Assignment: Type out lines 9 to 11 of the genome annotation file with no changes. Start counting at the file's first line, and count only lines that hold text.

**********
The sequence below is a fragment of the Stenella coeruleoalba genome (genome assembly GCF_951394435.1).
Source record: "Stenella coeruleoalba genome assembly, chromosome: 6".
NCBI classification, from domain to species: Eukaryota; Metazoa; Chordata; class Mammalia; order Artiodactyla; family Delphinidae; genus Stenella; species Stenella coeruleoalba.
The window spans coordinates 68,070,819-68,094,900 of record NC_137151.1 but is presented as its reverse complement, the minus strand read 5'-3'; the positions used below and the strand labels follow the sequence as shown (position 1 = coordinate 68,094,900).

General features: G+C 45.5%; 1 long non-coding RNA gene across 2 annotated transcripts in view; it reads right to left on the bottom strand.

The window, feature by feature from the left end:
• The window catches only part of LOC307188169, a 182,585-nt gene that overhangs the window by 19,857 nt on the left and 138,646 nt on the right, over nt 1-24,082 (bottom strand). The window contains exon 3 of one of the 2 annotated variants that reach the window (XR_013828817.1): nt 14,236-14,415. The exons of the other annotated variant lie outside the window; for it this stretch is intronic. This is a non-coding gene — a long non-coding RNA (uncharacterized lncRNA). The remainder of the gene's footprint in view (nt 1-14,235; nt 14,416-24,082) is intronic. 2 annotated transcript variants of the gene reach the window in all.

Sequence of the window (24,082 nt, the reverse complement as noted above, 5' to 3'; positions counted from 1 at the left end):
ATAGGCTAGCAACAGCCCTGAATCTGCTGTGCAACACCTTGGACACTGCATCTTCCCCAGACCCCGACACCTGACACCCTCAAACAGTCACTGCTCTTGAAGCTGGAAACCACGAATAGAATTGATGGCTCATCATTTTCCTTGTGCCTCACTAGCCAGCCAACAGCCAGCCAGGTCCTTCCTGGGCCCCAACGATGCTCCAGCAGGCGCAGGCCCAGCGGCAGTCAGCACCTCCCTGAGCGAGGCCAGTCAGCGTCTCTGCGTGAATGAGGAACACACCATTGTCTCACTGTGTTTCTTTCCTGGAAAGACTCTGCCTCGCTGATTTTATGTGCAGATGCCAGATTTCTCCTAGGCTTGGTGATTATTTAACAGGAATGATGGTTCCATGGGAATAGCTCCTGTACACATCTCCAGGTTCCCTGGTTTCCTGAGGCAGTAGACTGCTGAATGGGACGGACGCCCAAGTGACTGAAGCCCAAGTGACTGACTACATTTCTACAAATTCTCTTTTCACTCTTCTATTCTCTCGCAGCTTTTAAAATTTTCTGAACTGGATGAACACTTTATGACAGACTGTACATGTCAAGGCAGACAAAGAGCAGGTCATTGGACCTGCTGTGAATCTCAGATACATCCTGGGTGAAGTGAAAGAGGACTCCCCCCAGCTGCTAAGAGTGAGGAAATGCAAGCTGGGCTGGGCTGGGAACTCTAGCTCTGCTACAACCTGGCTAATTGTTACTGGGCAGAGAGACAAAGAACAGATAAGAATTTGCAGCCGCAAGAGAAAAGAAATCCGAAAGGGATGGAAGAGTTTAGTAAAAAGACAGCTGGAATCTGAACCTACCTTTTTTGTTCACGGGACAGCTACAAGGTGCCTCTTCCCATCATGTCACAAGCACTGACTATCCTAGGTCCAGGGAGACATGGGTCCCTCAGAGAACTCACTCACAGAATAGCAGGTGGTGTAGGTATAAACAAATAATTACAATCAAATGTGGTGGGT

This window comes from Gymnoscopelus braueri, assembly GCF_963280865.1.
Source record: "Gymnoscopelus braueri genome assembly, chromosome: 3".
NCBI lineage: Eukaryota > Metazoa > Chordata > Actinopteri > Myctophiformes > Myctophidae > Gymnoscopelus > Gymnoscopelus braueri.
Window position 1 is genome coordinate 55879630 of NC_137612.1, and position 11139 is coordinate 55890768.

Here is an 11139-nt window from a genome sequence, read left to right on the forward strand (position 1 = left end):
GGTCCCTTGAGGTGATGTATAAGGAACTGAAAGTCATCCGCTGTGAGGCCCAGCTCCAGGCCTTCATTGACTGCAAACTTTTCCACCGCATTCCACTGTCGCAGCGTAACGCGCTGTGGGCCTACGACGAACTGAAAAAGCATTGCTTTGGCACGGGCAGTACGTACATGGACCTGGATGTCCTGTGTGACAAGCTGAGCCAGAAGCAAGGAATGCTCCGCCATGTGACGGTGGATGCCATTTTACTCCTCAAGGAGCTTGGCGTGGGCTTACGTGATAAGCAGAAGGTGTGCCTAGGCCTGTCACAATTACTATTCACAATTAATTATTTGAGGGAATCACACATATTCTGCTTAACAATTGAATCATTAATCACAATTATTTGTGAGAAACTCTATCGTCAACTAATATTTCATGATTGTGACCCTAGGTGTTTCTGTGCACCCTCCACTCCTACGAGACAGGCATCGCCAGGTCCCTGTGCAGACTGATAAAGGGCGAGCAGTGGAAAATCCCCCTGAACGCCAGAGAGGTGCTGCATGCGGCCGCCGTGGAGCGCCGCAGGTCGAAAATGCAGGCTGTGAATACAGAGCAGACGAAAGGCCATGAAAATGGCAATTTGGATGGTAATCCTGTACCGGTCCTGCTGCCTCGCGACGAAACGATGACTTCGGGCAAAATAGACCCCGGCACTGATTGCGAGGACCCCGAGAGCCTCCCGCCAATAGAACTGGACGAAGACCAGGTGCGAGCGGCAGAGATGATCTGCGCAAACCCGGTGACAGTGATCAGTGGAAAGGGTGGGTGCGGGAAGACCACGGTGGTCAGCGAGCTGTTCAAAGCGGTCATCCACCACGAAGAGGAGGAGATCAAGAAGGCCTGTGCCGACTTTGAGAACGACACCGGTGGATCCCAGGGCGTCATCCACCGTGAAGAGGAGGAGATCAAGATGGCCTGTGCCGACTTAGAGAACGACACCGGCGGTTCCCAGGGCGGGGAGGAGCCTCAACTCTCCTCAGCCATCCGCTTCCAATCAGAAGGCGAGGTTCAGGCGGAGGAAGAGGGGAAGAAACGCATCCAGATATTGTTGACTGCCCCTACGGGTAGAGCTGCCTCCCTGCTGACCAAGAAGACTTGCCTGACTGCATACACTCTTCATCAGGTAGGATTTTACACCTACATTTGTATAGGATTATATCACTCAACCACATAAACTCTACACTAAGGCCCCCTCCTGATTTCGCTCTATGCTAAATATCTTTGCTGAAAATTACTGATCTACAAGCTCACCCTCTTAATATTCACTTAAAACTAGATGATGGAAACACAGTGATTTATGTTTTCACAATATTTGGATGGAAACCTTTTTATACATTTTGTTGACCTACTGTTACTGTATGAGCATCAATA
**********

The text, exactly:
ATAGGCTAGCAACAGCCCTGAATCTGCTGTGCAACACCTTGGACACTGCATCTTCCCCAGACCCCGACACCTGACACCCTCAAACAGTCACTGCTCTTGAAGCTGGAAACCACGAATAGAATTGATGGCTCATCATTTTCCTTGTGCCTCACTAGCCAGCCAACAGCCAGCCAGGTCCTTCCTGGGCCCCAACGATGCTCCAGCAGGCGCAGGCCCAGCGGCAGTCAGCACCTCCCTGAGCGAGGCCAGTCAGCGTCTCTGCGTGAATGAGGAACACACCATTGTCTCACTGTGTTTCTTTCCTGGAAAGACTCTGCCTCGCTGATTTTATGTGCAGATGCCAGATTTCTCCTAGGCTTGGTGATTATTTAACAGGAATGATGGTTCCATGGGAATAGCTCCTGTACACATCTCCAGGTTCCCTGGTTTCCTGAGGCAGTAGACTGCTGAATGGGACGGACGCCCAAGTGACTGAAGCCCAAGTGACTGACTACATTTCTACAAATTCTCTTTTCACTCTTCTATTCTCTCGCAGCTTTTAAAATTTTCTGAACTGGATGAACACTTTATGACAGACTGTACATGTCAAGGCAGACAAAGAGCAGGTCATTGGACCTGCTGTGAATCTCAGATACATCCTGGGTGAAGTGAAAGAGGACTCCCCCCAGCTGCTAAGAGTGAGGAAATGCAAGCTGGGCTGGGCTGGGAACTCTAGCTCTGCTACAACCTGGCTAATTGTTACTGGGCAGAGAGACAAAGAACAGATAAGAATTTGCAGCCGCAAGAGAAAAGAAATCCGAAAGGGATGGAAGAGTTTAGTAAAAAGACAGCTGGAATCTGAACCTACCTTTTTTGTTCACGGGACAGCTACAAGGTGCCTCTTCCCATCATGTCACAAGCACTGACTATCCTAGGTCCAGGGAGACATGGGTCCCTCAGAGAACTCACTCACAGAATAGCAGGTGGTGTAGGTATAAACAAATAATTACAATCAAATGTGGTGGGT

This window comes from Gymnoscopelus braueri, assembly GCF_963280865.1.
Source record: "Gymnoscopelus braueri genome assembly, chromosome: 3".